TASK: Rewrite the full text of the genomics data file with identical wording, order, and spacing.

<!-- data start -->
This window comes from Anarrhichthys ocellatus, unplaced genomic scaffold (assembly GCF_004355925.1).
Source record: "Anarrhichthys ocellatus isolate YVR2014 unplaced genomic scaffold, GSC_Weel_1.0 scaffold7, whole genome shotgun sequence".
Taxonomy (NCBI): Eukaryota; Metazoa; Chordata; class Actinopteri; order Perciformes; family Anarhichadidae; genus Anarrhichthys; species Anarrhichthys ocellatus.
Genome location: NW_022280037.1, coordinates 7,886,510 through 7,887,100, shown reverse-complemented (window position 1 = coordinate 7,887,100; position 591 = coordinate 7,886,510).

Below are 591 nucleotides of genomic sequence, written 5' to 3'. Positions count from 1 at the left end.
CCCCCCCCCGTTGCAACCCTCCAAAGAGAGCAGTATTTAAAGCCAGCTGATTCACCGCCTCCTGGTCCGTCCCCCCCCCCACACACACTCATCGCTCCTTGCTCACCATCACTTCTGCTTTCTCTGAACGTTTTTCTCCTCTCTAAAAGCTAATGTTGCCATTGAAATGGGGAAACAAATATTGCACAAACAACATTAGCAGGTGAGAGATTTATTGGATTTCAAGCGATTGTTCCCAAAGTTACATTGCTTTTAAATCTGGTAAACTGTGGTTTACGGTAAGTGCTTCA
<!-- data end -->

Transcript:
This window comes from Anarrhichthys ocellatus, unplaced genomic scaffold (assembly GCF_004355925.1).
Source record: "Anarrhichthys ocellatus isolate YVR2014 unplaced genomic scaffold, GSC_Weel_1.0 scaffold7, whole genome shotgun sequence".
Taxonomy (NCBI): Eukaryota; Metazoa; Chordata; class Actinopteri; order Perciformes; family Anarhichadidae; genus Anarrhichthys; species Anarrhichthys ocellatus.
Genome location: NW_022280037.1, coordinates 7,886,510 through 7,887,100, shown reverse-complemented (window position 1 = coordinate 7,887,100; position 591 = coordinate 7,886,510).

Below are 591 nucleotides of genomic sequence, written 5' to 3'. Positions count from 1 at the left end.
CCCCCCCCCGTTGCAACCCTCCAAAGAGAGCAGTATTTAAAGCCAGCTGATTCACCGCCTCCTGGTCCGTCCCCCCCCCCACACACACTCATCGCTCCTTGCTCACCATCACTTCTGCTTTCTCTGAACGTTTTTCTCCTCTCTAAAAGCTAATGTTGCCATTGAAATGGGGAAACAAATATTGCACAAACAACATTAGCAGGTGAGAGATTTATTGGATTTCAAGCGATTGTTCCCAAAGTTACATTGCTTTTAAATCTGGTAAACTGTGGTTTACGGTAAGTGCTTCA